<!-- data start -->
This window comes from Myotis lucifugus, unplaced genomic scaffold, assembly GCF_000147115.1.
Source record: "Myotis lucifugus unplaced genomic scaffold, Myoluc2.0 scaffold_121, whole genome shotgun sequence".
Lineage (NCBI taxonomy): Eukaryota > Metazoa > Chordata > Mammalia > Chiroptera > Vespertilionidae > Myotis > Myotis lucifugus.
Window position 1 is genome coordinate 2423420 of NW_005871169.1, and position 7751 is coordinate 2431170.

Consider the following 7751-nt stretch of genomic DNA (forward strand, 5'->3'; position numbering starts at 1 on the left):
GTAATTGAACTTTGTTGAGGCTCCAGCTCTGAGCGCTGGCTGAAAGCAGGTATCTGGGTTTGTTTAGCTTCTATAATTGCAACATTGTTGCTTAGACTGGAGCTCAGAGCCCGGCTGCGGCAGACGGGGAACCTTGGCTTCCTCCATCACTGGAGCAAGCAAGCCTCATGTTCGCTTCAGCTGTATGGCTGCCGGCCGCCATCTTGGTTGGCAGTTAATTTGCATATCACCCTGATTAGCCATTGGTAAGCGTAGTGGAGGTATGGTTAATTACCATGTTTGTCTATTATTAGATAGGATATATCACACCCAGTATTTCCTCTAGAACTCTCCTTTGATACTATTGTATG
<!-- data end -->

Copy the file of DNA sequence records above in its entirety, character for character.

This window comes from Myotis lucifugus, unplaced genomic scaffold, assembly GCF_000147115.1.
Source record: "Myotis lucifugus unplaced genomic scaffold, Myoluc2.0 scaffold_121, whole genome shotgun sequence".
Lineage (NCBI taxonomy): Eukaryota > Metazoa > Chordata > Mammalia > Chiroptera > Vespertilionidae > Myotis > Myotis lucifugus.
Window position 1 is genome coordinate 2423420 of NW_005871169.1, and position 7751 is coordinate 2431170.

Consider the following 7751-nt stretch of genomic DNA (forward strand, 5'->3'; position numbering starts at 1 on the left):
GTAATTGAACTTTGTTGAGGCTCCAGCTCTGAGCGCTGGCTGAAAGCAGGTATCTGGGTTTGTTTAGCTTCTATAATTGCAACATTGTTGCTTAGACTGGAGCTCAGAGCCCGGCTGCGGCAGACGGGGAACCTTGGCTTCCTCCATCACTGGAGCAAGCAAGCCTCATGTTCGCTTCAGCTGTATGGCTGCCGGCCGCCATCTTGGTTGGCAGTTAATTTGCATATCACCCTGATTAGCCATTGGTAAGCGTAGTGGAGGTATGGTTAATTACCATGTTTGTCTATTATTAGATAGGATATATCACACCCAGTATTTCCTCTAGAACTCTCCTTTGATACTATTGTATG